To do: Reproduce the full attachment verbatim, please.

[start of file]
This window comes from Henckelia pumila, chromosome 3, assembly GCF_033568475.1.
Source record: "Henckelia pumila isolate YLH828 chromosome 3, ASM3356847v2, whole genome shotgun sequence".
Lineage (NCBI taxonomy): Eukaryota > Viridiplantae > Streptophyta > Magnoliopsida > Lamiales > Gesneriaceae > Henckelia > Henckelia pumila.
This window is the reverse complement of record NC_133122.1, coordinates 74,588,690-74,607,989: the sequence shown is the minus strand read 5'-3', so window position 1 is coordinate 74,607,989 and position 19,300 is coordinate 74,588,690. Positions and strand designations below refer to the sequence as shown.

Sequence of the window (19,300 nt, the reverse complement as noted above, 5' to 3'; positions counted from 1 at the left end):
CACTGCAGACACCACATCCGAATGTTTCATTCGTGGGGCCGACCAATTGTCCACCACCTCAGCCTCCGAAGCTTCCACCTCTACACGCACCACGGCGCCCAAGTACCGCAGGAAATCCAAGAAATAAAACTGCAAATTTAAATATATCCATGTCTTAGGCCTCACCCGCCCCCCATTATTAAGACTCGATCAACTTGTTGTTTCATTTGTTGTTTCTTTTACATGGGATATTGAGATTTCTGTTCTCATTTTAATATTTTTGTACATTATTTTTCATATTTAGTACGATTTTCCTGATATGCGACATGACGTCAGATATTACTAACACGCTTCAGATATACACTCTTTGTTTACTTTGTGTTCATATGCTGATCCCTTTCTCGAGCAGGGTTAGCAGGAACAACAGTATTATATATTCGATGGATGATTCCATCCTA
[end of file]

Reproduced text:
This window comes from Henckelia pumila, chromosome 3, assembly GCF_033568475.1.
Source record: "Henckelia pumila isolate YLH828 chromosome 3, ASM3356847v2, whole genome shotgun sequence".
Lineage (NCBI taxonomy): Eukaryota > Viridiplantae > Streptophyta > Magnoliopsida > Lamiales > Gesneriaceae > Henckelia > Henckelia pumila.
This window is the reverse complement of record NC_133122.1, coordinates 74,588,690-74,607,989: the sequence shown is the minus strand read 5'-3', so window position 1 is coordinate 74,607,989 and position 19,300 is coordinate 74,588,690. Positions and strand designations below refer to the sequence as shown.

Sequence of the window (19,300 nt, the reverse complement as noted above, 5' to 3'; positions counted from 1 at the left end):
CACTGCAGACACCACATCCGAATGTTTCATTCGTGGGGCCGACCAATTGTCCACCACCTCAGCCTCCGAAGCTTCCACCTCTACACGCACCACGGCGCCCAAGTACCGCAGGAAATCCAAGAAATAAAACTGCAAATTTAAATATATCCATGTCTTAGGCCTCACCCGCCCCCCATTATTAAGACTCGATCAACTTGTTGTTTCATTTGTTGTTTCTTTTACATGGGATATTGAGATTTCTGTTCTCATTTTAATATTTTTGTACATTATTTTTCATATTTAGTACGATTTTCCTGATATGCGACATGACGTCAGATATTACTAACACGCTTCAGATATACACTCTTTGTTTACTTTGTGTTCATATGCTGATCCCTTTCTCGAGCAGGGTTAGCAGGAACAACAGTATTATATATTCGATGGATGATTCCATCCTA